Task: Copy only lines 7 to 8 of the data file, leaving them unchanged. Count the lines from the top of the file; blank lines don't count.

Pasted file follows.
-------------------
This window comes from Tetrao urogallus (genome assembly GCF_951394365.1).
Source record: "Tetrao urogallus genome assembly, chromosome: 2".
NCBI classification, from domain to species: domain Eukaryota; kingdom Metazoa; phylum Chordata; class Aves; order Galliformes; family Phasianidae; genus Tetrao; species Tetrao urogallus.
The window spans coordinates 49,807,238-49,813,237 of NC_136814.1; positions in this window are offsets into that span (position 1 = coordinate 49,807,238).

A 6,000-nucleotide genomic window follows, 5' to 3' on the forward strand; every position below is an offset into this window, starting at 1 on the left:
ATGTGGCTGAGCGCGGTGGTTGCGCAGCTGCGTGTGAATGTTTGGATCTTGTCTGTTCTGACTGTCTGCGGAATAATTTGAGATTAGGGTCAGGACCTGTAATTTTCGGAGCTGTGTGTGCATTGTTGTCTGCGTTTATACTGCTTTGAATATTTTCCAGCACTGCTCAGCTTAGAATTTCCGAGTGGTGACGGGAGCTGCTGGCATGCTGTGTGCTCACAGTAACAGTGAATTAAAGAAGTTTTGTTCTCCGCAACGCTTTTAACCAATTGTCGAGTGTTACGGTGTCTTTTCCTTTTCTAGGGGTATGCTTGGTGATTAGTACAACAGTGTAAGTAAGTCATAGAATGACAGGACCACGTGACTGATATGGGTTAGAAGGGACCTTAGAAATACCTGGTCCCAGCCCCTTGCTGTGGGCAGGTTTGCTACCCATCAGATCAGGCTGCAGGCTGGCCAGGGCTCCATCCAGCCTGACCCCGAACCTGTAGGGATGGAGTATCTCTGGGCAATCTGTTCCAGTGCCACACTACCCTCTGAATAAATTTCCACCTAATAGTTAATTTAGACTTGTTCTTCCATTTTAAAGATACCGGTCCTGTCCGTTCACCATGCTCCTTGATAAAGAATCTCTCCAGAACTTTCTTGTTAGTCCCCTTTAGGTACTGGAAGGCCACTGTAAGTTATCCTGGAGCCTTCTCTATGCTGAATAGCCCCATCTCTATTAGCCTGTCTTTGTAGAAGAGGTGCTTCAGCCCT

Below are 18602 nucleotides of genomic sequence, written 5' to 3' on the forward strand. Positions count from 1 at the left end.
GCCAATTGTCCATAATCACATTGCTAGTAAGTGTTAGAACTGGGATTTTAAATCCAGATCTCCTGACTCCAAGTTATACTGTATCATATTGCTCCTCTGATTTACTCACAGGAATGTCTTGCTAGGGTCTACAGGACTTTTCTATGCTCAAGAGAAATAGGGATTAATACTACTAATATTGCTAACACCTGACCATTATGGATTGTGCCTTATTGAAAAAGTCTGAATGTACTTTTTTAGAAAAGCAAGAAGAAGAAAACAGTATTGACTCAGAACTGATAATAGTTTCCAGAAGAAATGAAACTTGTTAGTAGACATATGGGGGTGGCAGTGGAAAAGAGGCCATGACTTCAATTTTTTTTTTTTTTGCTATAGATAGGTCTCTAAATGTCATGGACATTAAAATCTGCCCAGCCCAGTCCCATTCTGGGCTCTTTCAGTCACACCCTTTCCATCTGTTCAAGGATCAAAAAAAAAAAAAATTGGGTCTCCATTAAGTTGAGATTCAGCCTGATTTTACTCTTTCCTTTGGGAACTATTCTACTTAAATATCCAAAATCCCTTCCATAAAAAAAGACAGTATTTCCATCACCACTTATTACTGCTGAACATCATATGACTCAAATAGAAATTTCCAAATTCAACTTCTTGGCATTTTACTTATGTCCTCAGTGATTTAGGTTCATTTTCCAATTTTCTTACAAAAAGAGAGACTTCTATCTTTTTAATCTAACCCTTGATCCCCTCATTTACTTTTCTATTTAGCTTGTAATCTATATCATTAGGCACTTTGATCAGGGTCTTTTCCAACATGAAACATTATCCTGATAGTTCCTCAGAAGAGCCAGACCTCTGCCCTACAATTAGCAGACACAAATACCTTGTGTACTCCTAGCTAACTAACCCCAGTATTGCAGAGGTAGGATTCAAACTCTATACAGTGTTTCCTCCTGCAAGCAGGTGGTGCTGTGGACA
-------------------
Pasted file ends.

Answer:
Below are 18602 nucleotides of genomic sequence, written 5' to 3' on the forward strand. Positions count from 1 at the left end.
GCCAATTGTCCATAATCACATTGCTAGTAAGTGTTAGAACTGGGATTTTAAATCCAGATCTCCTGACTCCAAGTTATACTGTATCATATTGCTCCTCTGATTTACTCACAGGAATGTCTTGCTAGGGTCTACAGGACTTTTCTATGCTCAAGAGAAATAGGGATTAATACTACTAATATTGCTAACACCTGACCATTATGGATTGTGCCTTATTGAAAAAGTCTGAATGTACTTTTTTAGAAAAGCAAGAAGAAGAAAACAGTATTGACTCAGAACTGATAATAGTTTCCAGAAGAAATGAAACTTGTTAGTAGACATATGGGGGTGGCAGTGGAAAAGAGGCCATGACTTCAATTTTTTTTTTTTTTGCTATAGATAGGTCTCTAAATGTCATGGACATTAAAATCTGCCCAGCCCAGTCCCATTCTGGGCTCTTTCAGTCACACCCTTTCCATCTGTTCAAGGATCAAAAAAAAAAAAAATTGGGTCTCCATTAAGTTGAGATTCAGCCTGATTTTACTCTTTCCTTTGGGAACTATTCTACTTAAATATCCAAAATCCCTTCCATAAAAAAAGACAGTATTTCCATCACCACTTATTACTGCTGAACATCATATGACTCAAATAGAAATTTCCAAATTCAACTTCTTGGCATTTTACTTATGTCCTCAGTGATTTAGGTTCATTTTCCAATTTTCTTACAAAAAGAGAGACTTCTATCTTTTTAATCTAACCCTTGATCCCCTCATTTACTTTTCTATTTAGCTTGTAATCTATATCATTAGGCACTTTGATCAGGGTCTTTTCCAACATGAAACATTATCCTGATAGTTCCTCAGAAGAGCCAGACCTCTGCCCTACAATTAGCAGACACAAATACCTTGTGTACTCCTAGCTAACTAACCCCAGTATTGCAGAGGTAGGATTCAAACTCTATACAGTGTTTCCTCCTGCAAGCAGGTGGTGCTGTGGACA